This project will study protein elongation inhibition in HNSCC, identifying the key proteins targeted by the novel inhibitor SVC112, a drug discovered by Dr. Su and shown by Drs. Jimeno and Su to selectively target key oncogenic proteins such as Myc, Cyclin D1, and Sox2 in HNSCC patient-derived models. To understand the full potential of SVC112 in HNSCC, this project will investigate the distribution and prognostic impact of both the pharmacologic (eEF2) and downstream target proteins of SVC112 in a panel of up to 1,250 patient samples. This project will use in vitro models with immune cells, syngeneic models, and in vivo HM models, pioneered by Dr. Jimeno, to study if protein elongation inhibition by SVC112 impacts the TME and synergizes with RT or immunotherapy by immune-dependent and -independent mechanisms. SVC112 is in advanced stages of development and nearing clinical testing, and this project will therefore have the impact of directing a novel and promising drug to HNSCC patients.

Elongation inhibition with SVC112 will decrease proteins key for RT resistance and immune evasion.

Project 3: Hypothesis and Aims. Elongation inhibition with SVC112 will decrease proteins key for RT resistance and immune evasion.

Administrative Core

Core Co-Directors:
Antonio Jimeno, MD, PhD
Xiao-Jing Wang, MD, PhD

The goal of the Administrative Core of the Colorado Head and Neck Cancer (HNC) SPORE is to facilitate innovative translational science that will accelerate the application of new discoveries to the clinic for HNC patients. The primary objective of the Administrative Core is to provide scientific leadership, administrative services and financial oversight, and to function as a communication hub for all SPORE-related activities. The Administrative Core will support investigators and personnel in projects 1-3, the Biospecimen/Pathology Core, the Developmental Research Program (DRP), the Career Enhancement Program (CEP), and the Tissue Use Committee.

Biospecimen/Pathology Core

Core Co-Directors:
Scott Lucia, MD
Adrie van Bokhoven, PhD

The Biospecimen/Pathology Core (BPC) is essential to the success of the Colorado Head and Neck Cancer SPORE. The BPC is a central service that obtains tissues and information from patients with head and neck cancer. The collected tissue and information is stored and processed so that researchers have the best possible materials and information for their projects. In addition, the BPC provides unique skills and expertise in pathology and analysis technology to be successful in the execution of their projects.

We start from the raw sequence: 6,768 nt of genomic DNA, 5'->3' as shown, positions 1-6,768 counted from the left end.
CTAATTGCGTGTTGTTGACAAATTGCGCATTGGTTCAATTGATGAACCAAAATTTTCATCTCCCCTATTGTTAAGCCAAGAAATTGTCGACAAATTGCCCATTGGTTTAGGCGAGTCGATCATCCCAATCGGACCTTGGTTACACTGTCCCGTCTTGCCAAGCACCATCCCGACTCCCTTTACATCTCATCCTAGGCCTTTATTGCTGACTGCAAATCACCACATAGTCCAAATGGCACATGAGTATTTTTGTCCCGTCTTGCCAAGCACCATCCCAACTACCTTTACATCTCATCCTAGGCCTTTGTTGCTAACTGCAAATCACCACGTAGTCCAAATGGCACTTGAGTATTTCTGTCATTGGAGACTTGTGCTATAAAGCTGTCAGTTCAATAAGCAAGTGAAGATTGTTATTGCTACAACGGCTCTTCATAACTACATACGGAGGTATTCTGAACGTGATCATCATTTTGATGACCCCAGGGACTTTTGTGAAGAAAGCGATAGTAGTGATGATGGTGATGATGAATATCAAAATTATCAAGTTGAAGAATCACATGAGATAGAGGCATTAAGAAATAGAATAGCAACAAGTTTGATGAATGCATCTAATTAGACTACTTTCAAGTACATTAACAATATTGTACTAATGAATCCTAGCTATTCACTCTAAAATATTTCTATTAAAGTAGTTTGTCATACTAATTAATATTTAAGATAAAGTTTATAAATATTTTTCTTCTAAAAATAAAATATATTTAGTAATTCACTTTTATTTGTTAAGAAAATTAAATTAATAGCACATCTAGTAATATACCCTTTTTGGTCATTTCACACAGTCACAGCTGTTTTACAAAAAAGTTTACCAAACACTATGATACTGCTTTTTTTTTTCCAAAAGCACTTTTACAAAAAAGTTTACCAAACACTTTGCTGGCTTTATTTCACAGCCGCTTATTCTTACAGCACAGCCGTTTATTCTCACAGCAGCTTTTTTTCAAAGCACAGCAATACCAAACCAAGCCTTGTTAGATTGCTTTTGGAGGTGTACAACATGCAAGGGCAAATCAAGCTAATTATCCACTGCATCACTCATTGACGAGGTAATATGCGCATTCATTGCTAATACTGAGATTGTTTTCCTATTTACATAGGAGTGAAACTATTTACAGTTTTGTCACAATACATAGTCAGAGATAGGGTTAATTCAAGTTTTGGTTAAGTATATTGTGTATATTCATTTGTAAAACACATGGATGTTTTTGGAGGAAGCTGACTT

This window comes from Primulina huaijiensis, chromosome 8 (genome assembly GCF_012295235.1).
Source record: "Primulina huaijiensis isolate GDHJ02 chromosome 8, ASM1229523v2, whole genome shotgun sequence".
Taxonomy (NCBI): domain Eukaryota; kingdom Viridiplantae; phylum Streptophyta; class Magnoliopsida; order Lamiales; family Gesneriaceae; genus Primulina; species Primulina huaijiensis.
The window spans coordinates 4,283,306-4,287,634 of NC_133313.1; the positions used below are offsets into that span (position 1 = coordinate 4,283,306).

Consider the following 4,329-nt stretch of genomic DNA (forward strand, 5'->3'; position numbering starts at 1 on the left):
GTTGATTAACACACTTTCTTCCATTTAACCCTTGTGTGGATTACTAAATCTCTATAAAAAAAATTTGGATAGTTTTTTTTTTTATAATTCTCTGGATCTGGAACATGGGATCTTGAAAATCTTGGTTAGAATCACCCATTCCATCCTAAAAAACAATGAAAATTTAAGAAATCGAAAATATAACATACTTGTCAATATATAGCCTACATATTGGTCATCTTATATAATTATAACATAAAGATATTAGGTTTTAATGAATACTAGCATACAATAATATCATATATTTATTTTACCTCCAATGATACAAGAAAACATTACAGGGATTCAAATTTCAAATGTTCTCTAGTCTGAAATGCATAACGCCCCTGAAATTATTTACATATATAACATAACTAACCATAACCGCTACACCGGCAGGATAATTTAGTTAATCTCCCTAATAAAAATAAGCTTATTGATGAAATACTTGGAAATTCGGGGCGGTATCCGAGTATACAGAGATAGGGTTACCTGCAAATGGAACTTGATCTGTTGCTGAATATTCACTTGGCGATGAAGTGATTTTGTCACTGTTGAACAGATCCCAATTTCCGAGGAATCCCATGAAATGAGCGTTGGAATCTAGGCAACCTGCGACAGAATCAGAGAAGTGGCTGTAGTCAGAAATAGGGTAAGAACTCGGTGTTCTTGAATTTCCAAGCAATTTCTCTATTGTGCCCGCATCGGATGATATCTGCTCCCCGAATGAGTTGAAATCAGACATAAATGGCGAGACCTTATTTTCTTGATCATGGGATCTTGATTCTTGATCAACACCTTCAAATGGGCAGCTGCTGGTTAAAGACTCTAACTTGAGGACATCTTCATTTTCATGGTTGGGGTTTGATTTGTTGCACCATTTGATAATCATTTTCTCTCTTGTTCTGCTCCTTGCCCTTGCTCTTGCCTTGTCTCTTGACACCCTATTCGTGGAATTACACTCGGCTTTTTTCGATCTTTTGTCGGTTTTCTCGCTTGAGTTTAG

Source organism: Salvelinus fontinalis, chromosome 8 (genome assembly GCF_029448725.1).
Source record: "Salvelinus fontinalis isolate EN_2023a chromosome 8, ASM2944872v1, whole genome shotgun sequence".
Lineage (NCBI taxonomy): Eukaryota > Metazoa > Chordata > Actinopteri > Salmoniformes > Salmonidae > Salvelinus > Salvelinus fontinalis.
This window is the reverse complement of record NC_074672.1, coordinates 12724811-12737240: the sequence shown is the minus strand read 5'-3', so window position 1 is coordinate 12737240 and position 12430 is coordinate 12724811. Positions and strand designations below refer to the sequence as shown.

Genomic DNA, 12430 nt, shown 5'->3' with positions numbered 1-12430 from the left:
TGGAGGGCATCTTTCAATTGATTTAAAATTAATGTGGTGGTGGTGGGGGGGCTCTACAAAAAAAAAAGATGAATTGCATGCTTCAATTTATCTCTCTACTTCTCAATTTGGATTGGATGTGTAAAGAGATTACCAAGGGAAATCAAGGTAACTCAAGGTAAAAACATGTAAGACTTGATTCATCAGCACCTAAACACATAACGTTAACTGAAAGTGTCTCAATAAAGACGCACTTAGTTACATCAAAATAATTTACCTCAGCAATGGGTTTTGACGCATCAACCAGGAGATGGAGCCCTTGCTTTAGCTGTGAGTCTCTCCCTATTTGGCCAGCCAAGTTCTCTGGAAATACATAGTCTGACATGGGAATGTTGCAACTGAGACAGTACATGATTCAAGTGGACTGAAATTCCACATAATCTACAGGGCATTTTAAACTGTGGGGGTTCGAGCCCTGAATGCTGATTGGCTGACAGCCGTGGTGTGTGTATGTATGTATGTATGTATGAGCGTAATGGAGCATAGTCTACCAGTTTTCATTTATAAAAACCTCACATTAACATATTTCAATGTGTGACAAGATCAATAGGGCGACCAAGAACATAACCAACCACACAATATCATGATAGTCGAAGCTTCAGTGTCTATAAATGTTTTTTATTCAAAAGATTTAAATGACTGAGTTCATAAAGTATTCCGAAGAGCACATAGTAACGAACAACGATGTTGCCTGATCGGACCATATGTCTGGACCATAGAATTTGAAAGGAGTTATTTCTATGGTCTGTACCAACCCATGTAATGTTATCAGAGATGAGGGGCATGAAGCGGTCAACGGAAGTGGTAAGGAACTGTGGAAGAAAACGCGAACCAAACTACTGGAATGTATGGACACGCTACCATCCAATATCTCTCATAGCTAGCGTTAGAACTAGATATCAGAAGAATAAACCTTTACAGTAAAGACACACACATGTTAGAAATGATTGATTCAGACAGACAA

Data Science Core

Core Director:
Dexiang Gao, PhD

The University of Colorado Head and Neck Cancer (CO HNC) SPORE Data Science Core (DSC) provides services for biostatistics, informatics, bioinformatics, and other data science related analyses. The core includes a comprehensive team of biostatisticians, bioinformaticians, and an epidemiologist, that form a hub of researchers with the common denominator of being engaged in HNC research through existing collaborations. The DSC will provide assistance with research hypotheses formulation, clinical trial designs, sample size determination, analytical and database design, data collection, analyses, management and storage. This support will continue through management and coordination of accumulating research and clinical data analyses, assistance with manuscript preparation and clinical trial reports in relation to key quantitative findings and rigorous scientific conclusions.

Developmental Research Program

Program Co-Directors:
Bryan Haugen, MD
Mary Reyland, PhD

The premise of the Developmental Research Program within the Colorado HNC SPORE application is that innovative, high-risk research from existing head and neck cancer researchers, and an influx of research from investigators with expertise outside of, but that can be applied to head and neck cancer, will catalyze significant advances in the understanding and treatment of HNC.

Career Enhancement Program

Program Co-Director(s):
Daniel Bowles, MD
Raphael Nemenoff, PhD

The Career Enhancement Program (CEP) will encourage promising candidates at the University of Colorado Cancer Center to pursue translational research careers in head and neck cancer (HNC). The CEP will provide these investigators with financial support, mentorship for scientific projects and career development, and opportunities for collaboration. The long-term goal is to foster these individuals into successful independent research careers and to incorporate them and their new ideas/projects into the Colorado HNC SPORE.